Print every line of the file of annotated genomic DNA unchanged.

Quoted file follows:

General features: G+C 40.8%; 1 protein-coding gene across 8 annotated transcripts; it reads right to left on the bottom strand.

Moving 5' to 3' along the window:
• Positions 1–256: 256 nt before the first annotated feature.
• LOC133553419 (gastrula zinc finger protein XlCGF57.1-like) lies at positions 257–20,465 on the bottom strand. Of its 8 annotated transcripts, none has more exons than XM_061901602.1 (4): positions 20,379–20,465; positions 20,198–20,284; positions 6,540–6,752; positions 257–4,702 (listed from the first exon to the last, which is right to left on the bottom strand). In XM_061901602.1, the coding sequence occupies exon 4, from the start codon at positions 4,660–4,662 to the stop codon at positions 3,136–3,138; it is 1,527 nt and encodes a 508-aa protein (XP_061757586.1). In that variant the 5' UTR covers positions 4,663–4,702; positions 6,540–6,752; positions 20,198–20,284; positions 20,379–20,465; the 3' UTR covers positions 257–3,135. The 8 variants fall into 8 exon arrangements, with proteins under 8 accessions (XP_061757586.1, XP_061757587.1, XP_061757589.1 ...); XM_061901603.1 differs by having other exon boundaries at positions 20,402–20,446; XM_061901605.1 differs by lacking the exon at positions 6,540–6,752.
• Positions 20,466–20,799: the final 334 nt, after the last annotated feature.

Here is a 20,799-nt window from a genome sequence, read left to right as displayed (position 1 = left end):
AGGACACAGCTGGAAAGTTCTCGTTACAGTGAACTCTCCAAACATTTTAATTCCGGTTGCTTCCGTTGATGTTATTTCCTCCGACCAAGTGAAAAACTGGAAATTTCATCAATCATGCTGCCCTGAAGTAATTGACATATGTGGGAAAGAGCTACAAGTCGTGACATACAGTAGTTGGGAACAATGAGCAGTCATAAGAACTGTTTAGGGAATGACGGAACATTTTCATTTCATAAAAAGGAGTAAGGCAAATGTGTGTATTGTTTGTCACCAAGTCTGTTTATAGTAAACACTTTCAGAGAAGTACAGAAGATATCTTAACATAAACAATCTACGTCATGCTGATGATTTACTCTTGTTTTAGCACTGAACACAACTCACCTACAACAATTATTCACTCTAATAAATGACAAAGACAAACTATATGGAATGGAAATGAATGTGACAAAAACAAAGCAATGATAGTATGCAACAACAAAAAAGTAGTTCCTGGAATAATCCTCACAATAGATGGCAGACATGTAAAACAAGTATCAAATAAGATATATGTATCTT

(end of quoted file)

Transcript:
General features: G+C 40.8%; 1 protein-coding gene across 8 annotated transcripts; it reads right to left on the bottom strand.

Moving 5' to 3' along the window:
• Positions 1–256: 256 nt before the first annotated feature.
• LOC133553419 (gastrula zinc finger protein XlCGF57.1-like) lies at positions 257–20,465 on the bottom strand. Of its 8 annotated transcripts, none has more exons than XM_061901602.1 (4): positions 20,379–20,465; positions 20,198–20,284; positions 6,540–6,752; positions 257–4,702 (listed from the first exon to the last, which is right to left on the bottom strand). In XM_061901602.1, the coding sequence occupies exon 4, from the start codon at positions 4,660–4,662 to the stop codon at positions 3,136–3,138; it is 1,527 nt and encodes a 508-aa protein (XP_061757586.1). In that variant the 5' UTR covers positions 4,663–4,702; positions 6,540–6,752; positions 20,198–20,284; positions 20,379–20,465; the 3' UTR covers positions 257–3,135. The 8 variants fall into 8 exon arrangements, with proteins under 8 accessions (XP_061757586.1, XP_061757587.1, XP_061757589.1 ...); XM_061901603.1 differs by having other exon boundaries at positions 20,402–20,446; XM_061901605.1 differs by lacking the exon at positions 6,540–6,752.
• Positions 20,466–20,799: the final 334 nt, after the last annotated feature.

Here is a 20,799-nt window from a genome sequence, read left to right as displayed (position 1 = left end):
AGGACACAGCTGGAAAGTTCTCGTTACAGTGAACTCTCCAAACATTTTAATTCCGGTTGCTTCCGTTGATGTTATTTCCTCCGACCAAGTGAAAAACTGGAAATTTCATCAATCATGCTGCCCTGAAGTAATTGACATATGTGGGAAAGAGCTACAAGTCGTGACATACAGTAGTTGGGAACAATGAGCAGTCATAAGAACTGTTTAGGGAATGACGGAACATTTTCATTTCATAAAAAGGAGTAAGGCAAATGTGTGTATTGTTTGTCACCAAGTCTGTTTATAGTAAACACTTTCAGAGAAGTACAGAAGATATCTTAACATAAACAATCTACGTCATGCTGATGATTTACTCTTGTTTTAGCACTGAACACAACTCACCTACAACAATTATTCACTCTAATAAATGACAAAGACAAACTATATGGAATGGAAATGAATGTGACAAAAACAAAGCAATGATAGTATGCAACAACAAAAAAGTAGTTCCTGGAATAATCCTCACAATAGATGGCAGACATGTAAAACAAGTATCAAATAAGATATATGTATCTT